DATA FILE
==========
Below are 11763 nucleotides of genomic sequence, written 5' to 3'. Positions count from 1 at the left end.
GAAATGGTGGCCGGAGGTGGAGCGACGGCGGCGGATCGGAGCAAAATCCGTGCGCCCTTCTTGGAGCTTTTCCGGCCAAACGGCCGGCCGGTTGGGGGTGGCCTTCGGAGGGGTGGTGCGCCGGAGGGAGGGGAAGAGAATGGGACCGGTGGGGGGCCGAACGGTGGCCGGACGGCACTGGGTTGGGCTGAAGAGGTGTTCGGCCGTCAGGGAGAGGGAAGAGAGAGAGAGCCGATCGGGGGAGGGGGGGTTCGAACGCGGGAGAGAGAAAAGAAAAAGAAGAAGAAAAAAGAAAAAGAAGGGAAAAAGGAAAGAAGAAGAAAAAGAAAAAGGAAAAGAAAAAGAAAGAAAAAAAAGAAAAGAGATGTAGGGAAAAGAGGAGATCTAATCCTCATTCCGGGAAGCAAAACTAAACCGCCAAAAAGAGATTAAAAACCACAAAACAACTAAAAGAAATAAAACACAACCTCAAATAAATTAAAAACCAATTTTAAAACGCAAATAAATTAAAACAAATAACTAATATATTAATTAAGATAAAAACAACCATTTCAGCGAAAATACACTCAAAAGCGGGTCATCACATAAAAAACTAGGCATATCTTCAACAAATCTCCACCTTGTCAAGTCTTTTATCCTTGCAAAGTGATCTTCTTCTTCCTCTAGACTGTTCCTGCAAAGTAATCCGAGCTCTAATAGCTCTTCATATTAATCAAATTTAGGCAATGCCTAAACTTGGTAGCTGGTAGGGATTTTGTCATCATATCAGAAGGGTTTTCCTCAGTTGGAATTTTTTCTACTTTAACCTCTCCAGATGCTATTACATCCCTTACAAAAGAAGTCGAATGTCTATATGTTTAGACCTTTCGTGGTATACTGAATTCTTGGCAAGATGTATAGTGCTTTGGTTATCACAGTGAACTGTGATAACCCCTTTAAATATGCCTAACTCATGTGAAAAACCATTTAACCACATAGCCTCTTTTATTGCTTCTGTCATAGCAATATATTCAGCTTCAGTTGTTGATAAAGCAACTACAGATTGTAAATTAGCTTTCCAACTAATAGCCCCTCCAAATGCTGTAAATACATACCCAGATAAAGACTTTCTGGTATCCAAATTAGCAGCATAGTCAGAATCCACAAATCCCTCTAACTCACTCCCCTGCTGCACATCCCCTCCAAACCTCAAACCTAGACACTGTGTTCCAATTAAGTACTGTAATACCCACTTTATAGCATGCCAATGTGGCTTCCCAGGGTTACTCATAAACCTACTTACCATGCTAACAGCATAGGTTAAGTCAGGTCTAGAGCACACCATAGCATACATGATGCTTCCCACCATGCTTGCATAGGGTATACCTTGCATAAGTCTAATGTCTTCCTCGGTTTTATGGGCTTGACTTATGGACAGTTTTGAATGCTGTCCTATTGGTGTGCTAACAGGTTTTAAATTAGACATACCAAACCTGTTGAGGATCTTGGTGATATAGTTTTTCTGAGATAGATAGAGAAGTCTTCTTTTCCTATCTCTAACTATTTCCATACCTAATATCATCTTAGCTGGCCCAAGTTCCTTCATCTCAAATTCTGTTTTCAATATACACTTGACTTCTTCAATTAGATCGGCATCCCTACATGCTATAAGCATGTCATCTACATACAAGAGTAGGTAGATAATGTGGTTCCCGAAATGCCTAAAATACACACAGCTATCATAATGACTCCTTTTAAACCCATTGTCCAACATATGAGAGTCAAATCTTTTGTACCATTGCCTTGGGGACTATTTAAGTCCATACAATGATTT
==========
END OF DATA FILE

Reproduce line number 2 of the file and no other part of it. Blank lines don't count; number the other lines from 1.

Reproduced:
GAAATGGTGGCCGGAGGTGGAGCGACGGCGGCGGATCGGAGCAAAATCCGTGCGCCCTTCTTGGAGCTTTTCCGGCCAAACGGCCGGCCGGTTGGGGGTGGCCTTCGGAGGGGTGGTGCGCCGGAGGGAGGGGAAGAGAATGGGACCGGTGGGGGGCCGAACGGTGGCCGGACGGCACTGGGTTGGGCTGAAGAGGTGTTCGGCCGTCAGGGAGAGGGAAGAGAGAGAGAGCCGATCGGGGGAGGGGGGGTTCGAACGCGGGAGAGAGAAAAGAAAAAGAAGAAGAAAAAAGAAAAAGAAGGGAAAAAGGAAAGAAGAAGAAAAAGAAAAAGGAAAAGAAAAAGAAAGAAAAAAAAGAAAAGAGATGTAGGGAAAAGAGGAGATCTAATCCTCATTCCGGGAAGCAAAACTAAACCGCCAAAAAGAGATTAAAAACCACAAAACAACTAAAAGAAATAAAACACAACCTCAAATAAATTAAAAACCAATTTTAAAACGCAAATAAATTAAAACAAATAACTAATATATTAATTAAGATAAAAACAACCATTTCAGCGAAAATACACTCAAAAGCGGGTCATCACATAAAAAACTAGGCATATCTTCAACAAATCTCCACCTTGTCAAGTCTTTTATCCTTGCAAAGTGATCTTCTTCTTCCTCTAGACTGTTCCTGCAAAGTAATCCGAGCTCTAATAGCTCTTCATATTAATCAAATTTAGGCAATGCCTAAACTTGGTAGCTGGTAGGGATTTTGTCATCATATCAGAAGGGTTTTCCTCAGTTGGAATTTTTTCTACTTTAACCTCTCCAGATGCTATTACATCCCTTACAAAAGAAGTCGAATGTCTATATGTTTAGACCTTTCGTGGTATACTGAATTCTTGGCAAGATGTATAGTGCTTTGGTTATCACAGTGAACTGTGATAACCCCTTTAAATATGCCTAACTCATGTGAAAAACCATTTAACCACATAGCCTCTTTTATTGCTTCTGTCATAGCAATATATTCAGCTTCAGTTGTTGATAAAGCAACTACAGATTGTAAATTAGCTTTCCAACTAATAGCCCCTCCAAATGCTGTAAATACATACCCAGATAAAGACTTTCTGGTATCCAAATTAGCAGCATAGTCAGAATCCACAAATCCCTCTAACTCACTCCCCTGCTGCACATCCCCTCCAAACCTCAAACCTAGACACTGTGTTCCAATTAAGTACTGTAATACCCACTTTATAGCATGCCAATGTGGCTTCCCAGGGTTACTCATAAACCTACTTACCATGCTAACAGCATAGGTTAAGTCAGGTCTAGAGCACACCATAGCATACATGATGCTTCCCACCATGCTTGCATAGGGTATACCTTGCATAAGTCTAATGTCTTCCTCGGTTTTATGGGCTTGACTTATGGACAGTTTTGAATGCTGTCCTATTGGTGTGCTAACAGGTTTTAAATTAGACATACCAAACCTGTTGAGGATCTTGGTGATATAGTTTTTCTGAGATAGATAGAGAAGTCTTCTTTTCCTATCTCTAACTATTTCCATACCTAATATCATCTTAGCTGGCCCAAGTTCCTTCATCTCAAATTCTGTTTTCAATATACACTTGACTTCTTCAATTAGATCGGCATCCCTACATGCTATAAGCATGTCATCTACATACAAGAGTAGGTAGATAATGTGGTTCCCGAAATGCCTAAAATACACACAGCTATCATAATGACTCCTTTTAAACCCATTGTCCAACATATGAGAGTCAAATCTTTTGTACCATTGCCTTGGGGACTATTTAAGTCCATACAATGATTT